Survivors, in addition to his father, include his mother, Tenia Rogers, two brothers, Michael Jones and Jacob Hughes, maternal grandmother, Margaret Jones, and maternal grandfather, Ronnie Jones, and his wife, Mary, all of Kokomo.

Flags at the Akron Town Hall will fly at half-staff until after the funeral. Sgt. Jones’ name will be added to the military roster during the flag-raising ceremony on July 4.


In honor of my son's brothers in the 3/7, we will NOT forget:

Tribute to US Marine Lance Cpl. Adam J. Van Alstine

Lance Cpl. Adam J. Van Alstine, 21, was killed by an improvised explosive device in Ar Ramadi. A 21-year-old rifleman from Superior, Wis., Vanalstine was born Nov. 2, 1984, in Duluth, Minn. He joined the Marine Corps in 2004 and went to Iraq in September. Van Alstine's awards include the National Defense Service Medal, the Global War on Terrorism Service Medal and the Sea Service Deployment ribbon. He is survived by his sister, Dawn Meyers, of Cottage Grove, Minn.

News From 91.3 KUWS

Superior buries its marine killed in Iraq


More than one-thousand people gathered in Superior to pay their last respects to one of their native sons. Danielle Kaeding reports from Superior.

The 21 year-old marine was killed February 25th by a roadside bomb while on duty in Ramadi outside of Iraq. Family and friends of Corporal Adam Van Alstine gathered at Superior High School to honor him. Van Alstine’s brother, Michael Garrity said it’s a sad time, but he’s proud of Adam. “yeah, it’s hard…I just know he died doing what he loved doing and I’m really proud of him.” Van Alstine’s cousin Susie Mattson says she knows Adam was a quiet but important presence to many people in Superior. “Yeah, he’s gonna be missed….he wanted to be a marine since he was a little boy—it was his dream. He lived out his dream.” Family friend Nancy Thompson remembers Van Alstine used to hang out at her house all the time when he and her oldest daughter were kids. She says she knows she’s not alone in her grief. “It’s not just my loss, it’s a loss for the whole world…he was a good person.” Van Alstine had been overseas since last fall, and was just 15 days from being released from combat duty in Iraq when he was killed. He is Superior’s first war fatality since the Vietnam War.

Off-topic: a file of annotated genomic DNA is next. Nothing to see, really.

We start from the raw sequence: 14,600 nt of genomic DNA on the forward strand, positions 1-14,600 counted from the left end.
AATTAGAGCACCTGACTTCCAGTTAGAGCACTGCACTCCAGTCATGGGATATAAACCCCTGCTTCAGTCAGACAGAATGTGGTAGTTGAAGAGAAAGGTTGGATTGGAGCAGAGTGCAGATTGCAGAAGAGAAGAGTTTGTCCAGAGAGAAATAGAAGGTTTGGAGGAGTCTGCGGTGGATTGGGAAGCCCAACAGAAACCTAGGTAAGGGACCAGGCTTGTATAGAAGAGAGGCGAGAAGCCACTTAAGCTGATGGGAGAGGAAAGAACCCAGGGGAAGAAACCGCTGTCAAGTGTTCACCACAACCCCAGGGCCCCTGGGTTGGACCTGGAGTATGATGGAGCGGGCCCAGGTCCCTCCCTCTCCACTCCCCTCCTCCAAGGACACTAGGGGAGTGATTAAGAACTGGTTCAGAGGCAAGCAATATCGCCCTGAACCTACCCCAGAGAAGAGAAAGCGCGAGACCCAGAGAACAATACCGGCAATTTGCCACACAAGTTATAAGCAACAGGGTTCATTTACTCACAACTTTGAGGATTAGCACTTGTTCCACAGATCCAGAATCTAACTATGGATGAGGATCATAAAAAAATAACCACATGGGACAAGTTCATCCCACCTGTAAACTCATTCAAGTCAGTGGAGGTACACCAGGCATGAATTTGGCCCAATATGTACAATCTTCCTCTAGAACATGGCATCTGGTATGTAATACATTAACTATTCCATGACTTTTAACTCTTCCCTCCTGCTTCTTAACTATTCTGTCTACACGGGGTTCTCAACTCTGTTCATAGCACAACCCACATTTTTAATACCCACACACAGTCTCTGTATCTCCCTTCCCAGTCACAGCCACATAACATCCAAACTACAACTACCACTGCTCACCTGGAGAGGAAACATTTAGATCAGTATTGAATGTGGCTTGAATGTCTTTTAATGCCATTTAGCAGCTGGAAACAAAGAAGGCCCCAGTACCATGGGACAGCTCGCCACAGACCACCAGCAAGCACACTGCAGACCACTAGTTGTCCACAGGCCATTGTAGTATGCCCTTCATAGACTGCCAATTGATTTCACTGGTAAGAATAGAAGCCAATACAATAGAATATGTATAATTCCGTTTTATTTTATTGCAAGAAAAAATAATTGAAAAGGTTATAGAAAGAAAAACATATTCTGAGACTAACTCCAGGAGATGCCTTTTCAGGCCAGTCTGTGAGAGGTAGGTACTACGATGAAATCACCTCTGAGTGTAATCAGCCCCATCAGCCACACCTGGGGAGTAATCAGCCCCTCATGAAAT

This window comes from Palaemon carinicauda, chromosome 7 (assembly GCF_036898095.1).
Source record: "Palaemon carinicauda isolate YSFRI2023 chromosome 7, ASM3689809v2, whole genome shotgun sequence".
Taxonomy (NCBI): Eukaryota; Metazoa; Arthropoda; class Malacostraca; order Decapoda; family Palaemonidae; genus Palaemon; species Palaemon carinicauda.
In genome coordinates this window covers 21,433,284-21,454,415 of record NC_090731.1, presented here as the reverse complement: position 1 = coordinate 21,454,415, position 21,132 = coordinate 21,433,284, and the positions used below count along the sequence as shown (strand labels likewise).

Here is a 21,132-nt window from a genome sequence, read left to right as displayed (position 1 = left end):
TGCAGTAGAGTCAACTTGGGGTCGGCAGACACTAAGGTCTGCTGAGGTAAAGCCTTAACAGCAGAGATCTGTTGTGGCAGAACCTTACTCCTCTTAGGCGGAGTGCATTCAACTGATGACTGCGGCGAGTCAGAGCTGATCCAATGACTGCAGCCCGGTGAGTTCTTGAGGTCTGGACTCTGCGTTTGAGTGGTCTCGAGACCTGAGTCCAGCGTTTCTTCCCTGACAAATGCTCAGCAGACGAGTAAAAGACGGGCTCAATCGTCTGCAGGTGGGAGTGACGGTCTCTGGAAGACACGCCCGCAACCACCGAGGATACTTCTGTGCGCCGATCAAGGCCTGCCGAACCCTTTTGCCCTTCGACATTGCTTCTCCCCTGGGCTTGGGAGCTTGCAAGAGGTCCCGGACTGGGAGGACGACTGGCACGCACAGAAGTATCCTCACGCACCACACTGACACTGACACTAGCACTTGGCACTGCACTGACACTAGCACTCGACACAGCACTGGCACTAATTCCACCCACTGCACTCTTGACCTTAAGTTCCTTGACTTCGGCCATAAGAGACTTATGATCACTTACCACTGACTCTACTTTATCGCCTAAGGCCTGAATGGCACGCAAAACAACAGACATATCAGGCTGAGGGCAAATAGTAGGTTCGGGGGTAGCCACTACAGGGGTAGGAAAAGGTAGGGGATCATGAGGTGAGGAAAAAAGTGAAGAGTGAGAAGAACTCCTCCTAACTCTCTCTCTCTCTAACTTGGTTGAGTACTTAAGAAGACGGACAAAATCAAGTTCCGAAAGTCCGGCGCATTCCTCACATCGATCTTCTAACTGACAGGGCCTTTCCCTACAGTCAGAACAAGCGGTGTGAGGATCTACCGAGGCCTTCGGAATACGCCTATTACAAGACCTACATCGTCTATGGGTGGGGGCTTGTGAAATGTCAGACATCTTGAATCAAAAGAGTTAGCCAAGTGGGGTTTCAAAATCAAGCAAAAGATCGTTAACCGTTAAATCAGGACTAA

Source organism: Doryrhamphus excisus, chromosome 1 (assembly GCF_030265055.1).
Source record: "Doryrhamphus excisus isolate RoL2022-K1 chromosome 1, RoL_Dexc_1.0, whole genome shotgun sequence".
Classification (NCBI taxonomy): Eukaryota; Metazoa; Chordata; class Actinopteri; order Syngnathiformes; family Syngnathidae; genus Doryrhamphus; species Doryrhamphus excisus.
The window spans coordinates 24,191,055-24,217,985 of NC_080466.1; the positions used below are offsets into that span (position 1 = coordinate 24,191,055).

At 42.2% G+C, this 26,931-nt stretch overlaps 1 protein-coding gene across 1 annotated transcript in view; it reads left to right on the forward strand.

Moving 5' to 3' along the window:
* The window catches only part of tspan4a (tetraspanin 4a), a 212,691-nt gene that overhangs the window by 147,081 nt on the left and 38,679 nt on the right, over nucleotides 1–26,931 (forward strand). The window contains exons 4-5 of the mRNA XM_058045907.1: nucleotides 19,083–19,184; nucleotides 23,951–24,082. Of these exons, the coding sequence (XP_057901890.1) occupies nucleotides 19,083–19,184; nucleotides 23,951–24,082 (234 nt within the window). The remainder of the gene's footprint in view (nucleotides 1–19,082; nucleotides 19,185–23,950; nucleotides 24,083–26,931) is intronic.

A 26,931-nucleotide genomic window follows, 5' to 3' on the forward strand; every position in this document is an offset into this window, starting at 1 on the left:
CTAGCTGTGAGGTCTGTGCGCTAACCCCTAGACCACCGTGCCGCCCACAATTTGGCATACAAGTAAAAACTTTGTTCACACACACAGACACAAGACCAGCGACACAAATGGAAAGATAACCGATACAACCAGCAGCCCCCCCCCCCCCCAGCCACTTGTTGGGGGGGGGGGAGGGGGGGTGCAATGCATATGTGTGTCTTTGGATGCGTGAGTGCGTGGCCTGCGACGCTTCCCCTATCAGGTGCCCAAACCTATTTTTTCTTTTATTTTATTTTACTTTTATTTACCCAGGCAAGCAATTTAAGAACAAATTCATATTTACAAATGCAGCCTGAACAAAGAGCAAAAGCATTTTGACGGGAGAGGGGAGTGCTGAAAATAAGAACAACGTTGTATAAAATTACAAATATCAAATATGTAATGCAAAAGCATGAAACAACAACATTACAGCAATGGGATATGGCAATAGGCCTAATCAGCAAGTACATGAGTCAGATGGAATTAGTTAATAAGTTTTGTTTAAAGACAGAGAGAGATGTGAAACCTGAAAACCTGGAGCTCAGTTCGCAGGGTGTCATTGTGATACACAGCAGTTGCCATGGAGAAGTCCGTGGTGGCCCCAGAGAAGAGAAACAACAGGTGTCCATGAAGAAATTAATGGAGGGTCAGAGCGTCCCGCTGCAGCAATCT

Tribute to US Marine Lance Cpl. John J. Thornton

The 22-year-old Thornton was also killed in Ar Ramadi. He was born Nov. 19, 1983, in Phoenix, Ariz., and joined the Marine Corps in November 2004. A rifleman, he deployed to Iraq in September. His awards include the Combat Action Ribbon, the National Defense Service Medal, the Global War on Terrorism Service Medal and the Sea Service Deployment ribbon. Thornton is survived by his mother, Rachel, of Phoenix.

Arizona Marine dies in Iraq mortar attack
The Associated Press

PHOENIX - A U.S. Marine from Phoenix has died in combat in Iraq.

Lance Cpl. John J. Thornton, 22, died Feb. 25 in Ramadi after a mortar attack.

Thornton was assigned to 3rd Battalion, 7th Marine Regiment, 1st Marine Division, I Marine Expeditionary Force, Twentynine Palms, Calif., and his unit was serving with the 2nd Marine Division while in Iraq.
Thornton graduated from Tolleson Union High School in 2002 and joined the Marines in 2004.
His uncle, John Alvarado of Phoenix, said Thornton, "enlisted for eight years; he planned to make a career of it. The Marines was his whole life."
"He wanted to be a Marine since he was little," Alvarado said. "It was his dream."
He is the 63rd member of the military with Arizona ties to die in the war in Iraq.

May we salute each one of these young men who were willing to sacrifice the things they love to protect us all.

Semper Fi and May God Bless you.


Tuesday, March 07, 2006

I have received the following many times in my email. It never fails to remind me how much we owe the young men and women that give themselves over to the Armed Forces that defend our nation. It never fails to remind me that Eric uses the tagline on his messenger "Property of the United States Government". For whatever period of time they are in the Army, Marine Corps, the Navy, Guard, etc ... that is just what they are. We so owe them all. Thanks to Guinnesswench (Cat) for sending me this again.

Average age of the military man is 19 years. He is a short haired, tight-muscled kid who, under normal circumstances is considered by society as half man, half boy. Not yet dry behind the ears, not old enough to buy a beer, but old enough to die for his country. He never really cared much for work and he would rather wax his own car than wash his father's; but he has never collected unemployment either.